Regardless of how differently we envision the path toward a socialist future, the lesson of Kropotkin’s debate with social Darwinism is that a radical science must coexist with and inform novel theories of social and economic organization. We do not need to bend the scientific method to do so. The subtleties of competition and cooperation and how they serve individual and collective needs are revealed by science; they are all factors in our survival. Scientists today must take to heart the need to consider various viewpoints when constructing social and economic theories. At the same time, the stultified language of contemporary scientific discourse on cooperation—both in economic and biological settings—poses a major problem relating the biological to the social. Kropotkin would be disturbed by this state of affairs, as should we.

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  1. Maya Adereth, “The United States Has a Long History of Mutual Aid Organizing,” Jacobin, June 14, 2020,https://jacobinmag.com/2020/06/mutual-aid-united-states-unions.
  2. Here, socio-biology refers to work that draws from theories of ecology and evolution in the natural world to analyze human social behavior.
  3. There is a pervasive view that Spencer’s coining of the term “survival of the fittest” occurred either within a sociological context or in an earlier essay of his on population growth; neither is true. See also Diane B. Paul, “The Selection of the ‘Survival of the Fittest,’” Journal of the History of Biology 21, no. 3 (September 1, 1988): 411–24, https://doi.org/10.1007/BF00144089; David Weinstein, “Herbert Spencer,” in The Stanford Encyclopedia of Philosophy, ed. Edward N. Zalta (2019), https://plato.stanford.edu/archives/fall2019/entries/spencer/.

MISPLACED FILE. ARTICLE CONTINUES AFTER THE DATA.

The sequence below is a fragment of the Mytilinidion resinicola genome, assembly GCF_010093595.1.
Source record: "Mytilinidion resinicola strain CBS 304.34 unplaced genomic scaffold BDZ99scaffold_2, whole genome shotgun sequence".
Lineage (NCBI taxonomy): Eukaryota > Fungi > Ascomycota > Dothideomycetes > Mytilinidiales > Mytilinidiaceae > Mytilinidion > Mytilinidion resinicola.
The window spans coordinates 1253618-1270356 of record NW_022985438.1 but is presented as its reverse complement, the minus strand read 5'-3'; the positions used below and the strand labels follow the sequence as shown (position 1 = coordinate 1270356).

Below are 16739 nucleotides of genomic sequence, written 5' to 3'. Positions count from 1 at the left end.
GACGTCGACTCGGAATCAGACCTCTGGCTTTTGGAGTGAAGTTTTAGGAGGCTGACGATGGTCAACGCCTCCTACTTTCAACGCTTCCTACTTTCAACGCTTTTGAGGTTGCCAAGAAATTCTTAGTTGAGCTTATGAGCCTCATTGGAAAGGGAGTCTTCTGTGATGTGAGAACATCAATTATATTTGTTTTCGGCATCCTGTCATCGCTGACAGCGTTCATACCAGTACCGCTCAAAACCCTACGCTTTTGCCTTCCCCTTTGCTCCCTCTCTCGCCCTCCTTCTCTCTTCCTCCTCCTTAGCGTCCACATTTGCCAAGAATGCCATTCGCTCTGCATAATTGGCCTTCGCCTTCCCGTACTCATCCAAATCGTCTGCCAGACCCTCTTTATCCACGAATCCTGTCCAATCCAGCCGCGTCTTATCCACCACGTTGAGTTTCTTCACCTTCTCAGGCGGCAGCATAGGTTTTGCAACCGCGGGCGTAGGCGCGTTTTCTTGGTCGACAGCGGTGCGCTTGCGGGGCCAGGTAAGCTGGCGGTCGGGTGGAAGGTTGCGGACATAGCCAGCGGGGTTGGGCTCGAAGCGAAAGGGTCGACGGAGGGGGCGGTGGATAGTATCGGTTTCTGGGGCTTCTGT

4. An exact definition of social Darwinism is hard to give. It applies to many potential different schools of thought. Gregory Claeys, cited below, has argued that what unites them is “the application of the idea of evolution to a higher social type on the basis of social competition between ‘fit’ and ‘unfit’ groups and individuals, whose ‘fitness’ or ‘value’ to society can be defined in a number of ways.”